Protecting yourself from abuse or harassment

If your partner is threatening you, harassing you or harming you in any way, you can also apply for a general interdict or a non-harassment order. These remedies are open to anyone, including same sex couples who have not registered a civil partnership.

As well as general interdicts (which anyone can apply for), there are also other more specific types of interdict that can be used to stop certain forms of violent and abusive behaviour. These specific orders are:

  • matrimonial interdicts (if you are married)
  • relevant interdicts (if you are a civil partner)
  • domestic interdicts (if you are neither married nor a civil partner but you live with your partner).

These interdicts can be used for a variety of things, including to keep your partner away from your home, any second home you are living in, your workplace and your children's school. These interdicts may also be used to keep your partner out of your home but only if you apply for it along with an exclusion order. These interdicts are not the same thing as an exclusion order.

This page can only give an outline of the way in which these interdicts can protect you. You must speak to a solicitor who deals with family law for more detailed advice.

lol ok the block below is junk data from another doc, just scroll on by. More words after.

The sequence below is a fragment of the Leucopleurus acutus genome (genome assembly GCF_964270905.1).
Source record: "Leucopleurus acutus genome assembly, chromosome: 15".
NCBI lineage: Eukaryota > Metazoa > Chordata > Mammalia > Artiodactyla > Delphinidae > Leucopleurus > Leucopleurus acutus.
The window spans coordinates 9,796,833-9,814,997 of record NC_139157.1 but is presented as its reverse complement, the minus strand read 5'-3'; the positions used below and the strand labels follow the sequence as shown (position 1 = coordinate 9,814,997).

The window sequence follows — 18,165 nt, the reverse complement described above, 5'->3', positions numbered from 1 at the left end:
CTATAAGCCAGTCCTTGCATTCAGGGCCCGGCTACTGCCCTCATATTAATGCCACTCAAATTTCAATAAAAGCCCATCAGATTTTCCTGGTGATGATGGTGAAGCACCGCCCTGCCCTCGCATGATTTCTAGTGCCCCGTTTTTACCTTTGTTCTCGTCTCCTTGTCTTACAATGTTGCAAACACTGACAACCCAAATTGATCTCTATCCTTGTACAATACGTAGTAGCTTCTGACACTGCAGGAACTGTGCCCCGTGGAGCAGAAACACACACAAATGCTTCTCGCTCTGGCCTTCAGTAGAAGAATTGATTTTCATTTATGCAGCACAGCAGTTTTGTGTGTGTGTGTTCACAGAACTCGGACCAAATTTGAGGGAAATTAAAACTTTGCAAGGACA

Can I get a court order changed?

You may be able to get certain court orders changed or recalled if your circumstances change. For example, if you have been ordered to make payments for your partner's rent or mortgage, you may be able to get this order changed if you lose your job or fall ill and can no longer work. Speak to your solicitor if you are in this situation.

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The important points

  • If you and your spouse or partner are unable to reach an agreement about who should continue to live in your home and who should move out, you can apply to the sheriff court to make this decision for you.
  • You can apply to the court for an order to divide up any expenditure you and/or your spouse or partner have made in connection with the family home.
  • You can apply to the court for an order to enforce your occupancy rights if you have moved out and your partner now won't let you move back in.
  • You may ask the court for an order that prevents your spouse inviting certain people to your home, such as a new partner.
  • You can request an order which divides up the use of the property between you and your partner.